The most popular groups of pedigree cat, the Burmese is internationally recognized and currently rates fourth on the registration list in Britain. Though neither as glamorous or distinctively marked as its Siamese relations, the Burmese has personality plus, and its people-orientated character has gained it a firm following within both the Cat Fancy and with pet owners.
Often described as the "dog cat", the Burmese will follow its owner with almost doglike devotion — but with a proportionate sense of feline humor. While Burmese adore company (this is a breed that gets along with anybody and any animal), they also have a serious “don't mess with me" attitude and need to be treated with the respect they deserve.
The type of Burmese varies quite radically between the U.S. and Britain. In the former they tend to be of a much cobbier overall type, with a distinctively rounded head, which is often described as an "apple head". These traits are far less apparent in Britain, where the standards require a cat with an elegantly balanced shape, and in general a more modified and less extreme appearance than its American counterpart. Terminology also varies between the two countries. The U.S. terms for the original colors — sable, champagne and platinum—were replaced in Britain by brown and chocolate; conversely, the colors developed in Britain (red, cream and tortie) are regarded as a different breed — the Malayan — in the U.S.
Although the Burmese cat is best known as a solid-coated cat, it is not strictly speaking a solid variety. Solid cats have kittens that are born the same color as the adult. Burmese kittens, however, are born a very pale color. At birth, it can be difficult to decide what color the kittens will become in adulthood and, in the early days of the blues, chocolates and lilacs, it was not unknown for a cat to be re-registered (some times twice or more) as a different color.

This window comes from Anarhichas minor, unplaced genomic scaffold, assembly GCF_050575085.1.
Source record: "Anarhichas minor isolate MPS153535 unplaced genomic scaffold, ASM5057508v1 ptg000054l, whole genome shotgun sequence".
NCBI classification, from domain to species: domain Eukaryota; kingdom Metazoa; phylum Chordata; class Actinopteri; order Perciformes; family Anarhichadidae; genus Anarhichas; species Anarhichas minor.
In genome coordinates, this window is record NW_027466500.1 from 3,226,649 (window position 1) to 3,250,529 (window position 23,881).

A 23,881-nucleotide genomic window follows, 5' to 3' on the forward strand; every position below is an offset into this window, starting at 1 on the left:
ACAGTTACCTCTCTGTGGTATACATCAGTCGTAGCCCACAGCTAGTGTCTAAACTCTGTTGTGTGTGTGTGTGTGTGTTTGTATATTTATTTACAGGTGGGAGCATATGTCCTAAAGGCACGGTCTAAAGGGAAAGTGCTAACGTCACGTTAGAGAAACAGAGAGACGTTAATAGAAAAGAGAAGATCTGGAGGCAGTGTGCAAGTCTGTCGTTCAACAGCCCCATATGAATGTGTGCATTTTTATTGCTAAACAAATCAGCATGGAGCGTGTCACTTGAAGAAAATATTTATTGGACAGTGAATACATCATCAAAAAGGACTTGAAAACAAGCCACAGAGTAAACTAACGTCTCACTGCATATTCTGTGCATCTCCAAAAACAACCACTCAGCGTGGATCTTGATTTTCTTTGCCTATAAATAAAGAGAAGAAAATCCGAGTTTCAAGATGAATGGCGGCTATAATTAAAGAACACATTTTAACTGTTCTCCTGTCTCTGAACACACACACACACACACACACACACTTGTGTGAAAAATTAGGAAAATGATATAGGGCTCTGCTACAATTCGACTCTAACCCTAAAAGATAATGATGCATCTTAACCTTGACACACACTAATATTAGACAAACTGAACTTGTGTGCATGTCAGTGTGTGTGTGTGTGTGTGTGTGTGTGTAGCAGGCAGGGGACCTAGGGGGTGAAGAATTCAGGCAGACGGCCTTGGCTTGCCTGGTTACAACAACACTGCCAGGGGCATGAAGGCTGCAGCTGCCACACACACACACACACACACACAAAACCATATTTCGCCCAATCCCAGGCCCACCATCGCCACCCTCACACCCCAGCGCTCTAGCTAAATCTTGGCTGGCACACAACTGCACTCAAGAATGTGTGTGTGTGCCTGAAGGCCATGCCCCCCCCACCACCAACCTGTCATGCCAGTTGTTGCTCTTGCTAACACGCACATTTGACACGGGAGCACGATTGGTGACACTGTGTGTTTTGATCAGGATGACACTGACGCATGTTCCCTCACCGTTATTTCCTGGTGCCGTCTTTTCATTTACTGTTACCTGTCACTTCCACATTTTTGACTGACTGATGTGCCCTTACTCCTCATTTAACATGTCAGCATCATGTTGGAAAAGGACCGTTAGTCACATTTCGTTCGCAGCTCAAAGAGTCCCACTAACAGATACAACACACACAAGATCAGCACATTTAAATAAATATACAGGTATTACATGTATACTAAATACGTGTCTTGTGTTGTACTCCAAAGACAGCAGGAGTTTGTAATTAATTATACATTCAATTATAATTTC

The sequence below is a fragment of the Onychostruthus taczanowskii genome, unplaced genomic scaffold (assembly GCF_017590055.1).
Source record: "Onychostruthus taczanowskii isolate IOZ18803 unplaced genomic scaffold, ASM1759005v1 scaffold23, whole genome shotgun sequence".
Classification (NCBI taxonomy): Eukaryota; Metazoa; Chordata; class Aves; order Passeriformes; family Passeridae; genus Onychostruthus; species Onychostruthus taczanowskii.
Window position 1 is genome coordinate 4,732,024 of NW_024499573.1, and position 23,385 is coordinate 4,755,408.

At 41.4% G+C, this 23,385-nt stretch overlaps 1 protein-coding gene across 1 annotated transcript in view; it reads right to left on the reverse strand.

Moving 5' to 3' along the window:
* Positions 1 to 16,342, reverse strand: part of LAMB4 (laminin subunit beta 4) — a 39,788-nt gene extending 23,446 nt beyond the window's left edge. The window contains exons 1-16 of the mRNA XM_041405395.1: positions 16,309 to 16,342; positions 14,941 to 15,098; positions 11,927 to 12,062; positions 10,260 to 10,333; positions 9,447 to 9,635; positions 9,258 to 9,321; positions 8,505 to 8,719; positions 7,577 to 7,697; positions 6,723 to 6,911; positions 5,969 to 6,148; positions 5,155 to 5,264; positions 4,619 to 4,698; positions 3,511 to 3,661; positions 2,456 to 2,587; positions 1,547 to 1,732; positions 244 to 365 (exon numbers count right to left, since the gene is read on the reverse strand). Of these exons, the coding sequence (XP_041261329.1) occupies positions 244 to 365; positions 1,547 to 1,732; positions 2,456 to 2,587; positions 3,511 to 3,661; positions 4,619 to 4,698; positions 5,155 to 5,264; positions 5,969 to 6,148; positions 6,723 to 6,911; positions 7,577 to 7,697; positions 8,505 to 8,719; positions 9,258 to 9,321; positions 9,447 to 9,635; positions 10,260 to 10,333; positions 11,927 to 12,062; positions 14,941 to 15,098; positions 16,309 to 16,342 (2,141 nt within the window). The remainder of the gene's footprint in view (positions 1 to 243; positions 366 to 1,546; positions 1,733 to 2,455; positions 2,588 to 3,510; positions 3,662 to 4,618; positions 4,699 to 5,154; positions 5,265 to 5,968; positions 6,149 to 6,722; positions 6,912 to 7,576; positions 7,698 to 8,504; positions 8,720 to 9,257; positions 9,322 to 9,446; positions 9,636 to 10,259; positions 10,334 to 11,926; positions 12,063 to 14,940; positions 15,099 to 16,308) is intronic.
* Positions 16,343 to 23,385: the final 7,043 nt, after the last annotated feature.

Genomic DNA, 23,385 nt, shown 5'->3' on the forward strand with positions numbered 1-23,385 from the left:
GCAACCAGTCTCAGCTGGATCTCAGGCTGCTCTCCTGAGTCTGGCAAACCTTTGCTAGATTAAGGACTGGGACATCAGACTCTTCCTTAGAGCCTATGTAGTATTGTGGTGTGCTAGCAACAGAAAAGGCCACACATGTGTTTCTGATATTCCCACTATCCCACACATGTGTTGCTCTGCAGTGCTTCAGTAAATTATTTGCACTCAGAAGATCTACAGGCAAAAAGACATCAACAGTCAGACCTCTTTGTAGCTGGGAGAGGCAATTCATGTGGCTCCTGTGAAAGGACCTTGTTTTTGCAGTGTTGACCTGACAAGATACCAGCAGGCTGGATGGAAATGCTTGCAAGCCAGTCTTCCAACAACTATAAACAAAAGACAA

At the end of the day, however, it does not matter at all what name the cat is given — a Burmese cat will always be a Burmese.Origins
It is well documented that the first "Burmese" was a little brown cat named Wong that was brought from the Far East (probably Burma) to the West Coast in 1930. It is open to debate as to whether she was a true Burmese or a hybrid — indeed, it is often said that she was what is now considered to be a Tonkinese. As there were no similarly colored cats available to mate her with, she was mated to a Siamese, and the resulting kittens were obviously hybrids. A generation later, mating one of her male kittens of similar color back to her meant the progeny then included kittens of similar appearance and color. These are what are considered as the first Burmese cats, and Dr. Thompson, the owner of Wong Mau, continued breeding cats from these original lines. Burmese arrived in Britain in 1948. Other colors developed: in the U.S. the Chocolate (Champagne) and Lilac (Platinum); in Britain the Blue arrived by natural mutation, and later the Red, Cream and Torties were created by a dedicated band of breeders in the UK.Appearance
The Burmese is a medium-sized breed, strong and muscled. The head is rounded, displaying, for perfection, a domed skull with wide-set, medium-sized ears. In profile the nose should display a distinct break. The golden-colored eyes are almond-shaped and expressive; overall, these cats have an expression that is often described as "wicked", but this could just as easily refer to their wicked sense of humor.
GCCF Group: Burmese
This is a breed that loves its owner to death; it wants to be with you all the time and enjoys joining in with your activities.Suitability as a pet
Although the Burmese cat is generally a gregarious breed that enjoys the company of humans, other cats and dogs, it does not like to be overcrowded — a Burmese cat needs its own space. With too many cats in a multicat household, a Burmese can become territorial, which can lead these usually sweet-natured, friendly and clean cats to display distinctly antisocial behavior.